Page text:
52 years later...
Still serving more than a half century later, Paul Robinson, USAG-Yongsan Family, Morale, Welfare and Recreation director, earns the Garrison's nomination for the Secretary of the Army 2008 Blacks in Government Meritorious Achievement award. Robinson was a military policemen assigned to the Republic of Korea in 1957. In 1959, he was hired as a civilian employee and never left.

<b>YONGSAN GARRISON, Republic of Korea</b> - Garrison officials nominated a senior civilian employee July 1 for the Secretary of the Army Award for Blacks in the Government 2008 Meritorious Service Award.

Paul Robinson, U.S. Army Garrison-Yongsan Family, Morale, Recreation and Welfare director, has served in Korea as a Soldier and Civilian Employee for nearly 52 years.

In 1957, Pvt. Paul Robinson arrived at Incheon Port in the Republic of Korea. The 15-day journey across the Pacific Ocean was the biggest adventure of his life. As a U.S. Army military policeman, Paul would see his new life unfold before him in a series of unexpected, but welcome turns.

This young African American man had graduated from <a href="http://www.millersville.edu/index.php">Millersville University</a> near Lancaster, Pa. the year before. He earned a bachelor's degree in industrial arts and was prepared to become a teacher. However, circumstances changed. His stint as a soldier in Korea would lead to a civilian job opportunity in 1959 and marriage to a Korean woman in 1961.

Robinson never left Korea. Now, more than 50 years later, he is director of the largest FMWR operation in U.S. Forces Korea. He has 530 Korean and American employees with a multimillion dollar annual budget. He also remains married to his wife of 47 years. They have three children, eight grandchildren and two great-grandchildren.

"When I left the Army, I had $250 to my name and a lot of dreams and aspirations," he recounts.

Robinson points to a wall in his office with photographs of all of his senior managers.

"One of the things I really made a point of, there is a rainbow of people," he said. "I always remember what Jesse Jackson said. So, anytime there was someone out there who was qualified, had the ability and the qualifications, whatever their race or gender, I hired them."

Robinson said he never went out of his way to hire minorities, but he views everybody as the same. "It's true," he said, "I look at them the same. If there were a qualified polka dot person, I would have hired them, too."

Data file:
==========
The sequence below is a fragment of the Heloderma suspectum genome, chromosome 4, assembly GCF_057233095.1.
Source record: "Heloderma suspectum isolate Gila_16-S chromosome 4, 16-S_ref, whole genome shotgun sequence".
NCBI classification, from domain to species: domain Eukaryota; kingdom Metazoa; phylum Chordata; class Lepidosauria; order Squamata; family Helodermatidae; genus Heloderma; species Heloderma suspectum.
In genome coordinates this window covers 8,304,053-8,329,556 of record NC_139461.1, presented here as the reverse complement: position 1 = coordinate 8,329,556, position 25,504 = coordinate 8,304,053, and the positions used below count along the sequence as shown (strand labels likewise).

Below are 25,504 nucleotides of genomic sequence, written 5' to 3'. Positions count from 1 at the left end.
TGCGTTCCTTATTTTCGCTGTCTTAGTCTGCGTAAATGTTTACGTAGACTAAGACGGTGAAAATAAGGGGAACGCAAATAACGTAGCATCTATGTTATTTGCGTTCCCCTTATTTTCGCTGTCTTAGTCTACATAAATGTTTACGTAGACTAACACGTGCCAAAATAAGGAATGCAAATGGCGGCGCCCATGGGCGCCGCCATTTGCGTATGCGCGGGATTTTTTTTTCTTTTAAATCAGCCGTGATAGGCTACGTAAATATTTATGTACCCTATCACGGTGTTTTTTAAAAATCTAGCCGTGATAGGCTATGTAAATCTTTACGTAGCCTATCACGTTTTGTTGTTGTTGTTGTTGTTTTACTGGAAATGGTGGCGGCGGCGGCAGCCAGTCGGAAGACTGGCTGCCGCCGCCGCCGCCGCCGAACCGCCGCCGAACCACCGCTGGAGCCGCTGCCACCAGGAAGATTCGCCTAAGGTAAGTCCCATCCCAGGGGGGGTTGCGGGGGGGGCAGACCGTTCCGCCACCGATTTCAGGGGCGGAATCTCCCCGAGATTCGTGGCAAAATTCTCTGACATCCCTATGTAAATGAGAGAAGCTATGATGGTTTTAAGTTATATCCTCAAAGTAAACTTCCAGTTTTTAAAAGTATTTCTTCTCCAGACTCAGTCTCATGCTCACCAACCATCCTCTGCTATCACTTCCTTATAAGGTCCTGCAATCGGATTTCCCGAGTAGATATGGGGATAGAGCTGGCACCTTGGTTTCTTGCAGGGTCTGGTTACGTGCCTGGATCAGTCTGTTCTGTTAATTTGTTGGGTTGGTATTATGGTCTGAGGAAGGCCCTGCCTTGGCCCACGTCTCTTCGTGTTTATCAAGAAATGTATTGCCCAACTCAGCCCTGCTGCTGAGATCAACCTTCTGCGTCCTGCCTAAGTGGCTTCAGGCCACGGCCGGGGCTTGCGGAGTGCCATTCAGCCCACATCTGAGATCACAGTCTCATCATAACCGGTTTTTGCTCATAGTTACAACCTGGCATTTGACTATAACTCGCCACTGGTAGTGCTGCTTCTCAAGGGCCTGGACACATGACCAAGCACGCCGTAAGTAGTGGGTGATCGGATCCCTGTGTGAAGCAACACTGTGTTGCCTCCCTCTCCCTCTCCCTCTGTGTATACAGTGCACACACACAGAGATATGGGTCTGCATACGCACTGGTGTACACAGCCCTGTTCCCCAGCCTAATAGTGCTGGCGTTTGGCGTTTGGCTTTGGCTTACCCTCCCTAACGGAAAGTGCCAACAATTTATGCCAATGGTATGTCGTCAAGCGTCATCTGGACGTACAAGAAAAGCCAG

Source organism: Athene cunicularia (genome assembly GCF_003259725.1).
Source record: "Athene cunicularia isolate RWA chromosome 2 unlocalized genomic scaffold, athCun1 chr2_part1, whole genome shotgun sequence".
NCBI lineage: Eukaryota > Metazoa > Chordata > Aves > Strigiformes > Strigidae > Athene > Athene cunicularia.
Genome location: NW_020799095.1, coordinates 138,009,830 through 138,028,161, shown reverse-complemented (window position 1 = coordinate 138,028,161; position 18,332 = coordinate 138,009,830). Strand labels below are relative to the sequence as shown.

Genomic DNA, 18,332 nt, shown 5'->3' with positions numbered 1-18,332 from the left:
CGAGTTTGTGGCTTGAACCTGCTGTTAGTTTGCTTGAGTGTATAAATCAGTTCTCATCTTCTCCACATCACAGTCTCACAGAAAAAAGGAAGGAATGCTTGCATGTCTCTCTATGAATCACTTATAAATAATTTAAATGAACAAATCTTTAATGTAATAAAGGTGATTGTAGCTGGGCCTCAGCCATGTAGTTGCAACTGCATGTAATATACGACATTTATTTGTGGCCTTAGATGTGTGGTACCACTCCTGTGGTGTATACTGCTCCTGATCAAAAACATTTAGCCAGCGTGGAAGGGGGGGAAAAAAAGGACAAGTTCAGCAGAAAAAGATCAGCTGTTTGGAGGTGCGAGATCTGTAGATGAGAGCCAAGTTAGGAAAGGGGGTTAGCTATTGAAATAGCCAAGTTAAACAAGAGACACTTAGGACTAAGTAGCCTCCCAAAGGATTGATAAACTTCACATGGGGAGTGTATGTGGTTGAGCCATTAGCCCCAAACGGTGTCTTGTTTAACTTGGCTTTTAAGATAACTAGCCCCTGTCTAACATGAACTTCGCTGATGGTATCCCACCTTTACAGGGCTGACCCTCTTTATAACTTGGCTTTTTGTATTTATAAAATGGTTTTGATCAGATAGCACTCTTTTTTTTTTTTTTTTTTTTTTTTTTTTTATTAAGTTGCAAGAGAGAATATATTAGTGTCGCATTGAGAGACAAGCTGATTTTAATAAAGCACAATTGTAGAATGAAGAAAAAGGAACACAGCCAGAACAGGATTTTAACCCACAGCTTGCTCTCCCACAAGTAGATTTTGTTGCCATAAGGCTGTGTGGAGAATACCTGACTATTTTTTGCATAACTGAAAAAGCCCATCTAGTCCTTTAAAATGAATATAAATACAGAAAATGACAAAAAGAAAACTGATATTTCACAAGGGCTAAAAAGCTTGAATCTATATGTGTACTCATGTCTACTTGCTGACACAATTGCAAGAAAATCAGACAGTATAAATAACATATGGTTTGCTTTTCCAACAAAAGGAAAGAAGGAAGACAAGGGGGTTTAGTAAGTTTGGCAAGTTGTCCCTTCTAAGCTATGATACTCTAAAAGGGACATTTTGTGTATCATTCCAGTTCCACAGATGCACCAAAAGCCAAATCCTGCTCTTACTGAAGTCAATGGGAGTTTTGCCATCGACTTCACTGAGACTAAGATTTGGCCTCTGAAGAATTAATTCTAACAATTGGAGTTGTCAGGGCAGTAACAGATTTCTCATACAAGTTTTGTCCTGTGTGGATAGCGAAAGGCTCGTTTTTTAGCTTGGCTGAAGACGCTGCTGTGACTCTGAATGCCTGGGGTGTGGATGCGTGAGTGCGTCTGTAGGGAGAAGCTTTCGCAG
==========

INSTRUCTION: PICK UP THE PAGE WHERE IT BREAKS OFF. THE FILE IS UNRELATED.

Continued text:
Robinson is a self-affirmed strong supporter of Equal Employment Opportunity and affirmative action programs. Six of his employees serve as Special Emphasis Program Managers and EEO counselors. Their contribution to the Garrison EEO program is invaluable.

Over the years, Robinson has assumed the role of mentor to other African American employees. In 1976, an Army athlete, Sgt. 1st Class Bennie Jackson, became Robinson's protAfAgAfA.

Bennie Jackson, an African American Soldier, would become a Department of the Army civilian employee and soon rise to the top of his profession as a premiere sports director.

"I consider myself as one of his best friends," Robinson said. "He's an excellent coach and super at just about anything in sports and administration. I feel as if I have pushed him to where he is today."

"We've been together ever since 1976," Jackson said. "We've experienced a lot of things.

Jackson said Robinson has put his trust and confidence in him over the years.

"He's just like a father to me," he said. "He does his best to help everybody ... that's his nature."

Robinson said he has been fortunate. "I've seen a lot of people come and go, I don't see color, but I know it's there," he said.

Robinson has spent a lifetime exemplifying Army values both in and out of uniform. He is a mentor to men and women of all races. His passion for family, employees and community members makes him a role model.

He can recall only a couple of egregious cases of racism during his life. "There is no comparison to race relations from when I joined the Army until now," Robinson said. "It's a thousand times better. But, there are still some people on both sides who will never change. I am inspired by the accomplishments of great African Americans."

"Paul Robinson is one of the most involved and arguably the most visible person in U.S. Army Garrison-Yongsan, a customer service focused organization serving a vibrant community," wrote USAG-Yongsan Commander Col. Dave Hall in the nomination letter.

Due to his herculean efforts, Hall wrote, the Garrison has developed a trend of distinctive accomplishments recognized at the Army level and higher.

"Most recently, USAG-Yongsan won third place in the Army Communities of Excellence competition, ranking in the top three of 179 installations worldwide, and was awarded $750,000 by the Vice Chief-of-Staff of the United States Army," Hall said.

Robinson has been the director of award-winning programs.

"During our National Association for the Education of Young Children accreditation process this year," Hall said, "the Yongsan Child Development Center attained the second highest score for all CDCs in the Army. Equally impressive, our Garrison Arts and Crafts Center won honors as the Aca,!A"bestAca,!A? arts and crafts center in the Army for 2007. The list goes on."

In October 2008, Robinson will complete 52 years of federal service. He says he enjoys his career too much to consider retirement.

"I feel I have a lot of contribute," he said. "I love my job and I love Korea."

Page last updated Fri July 22nd, 2011 at 12:16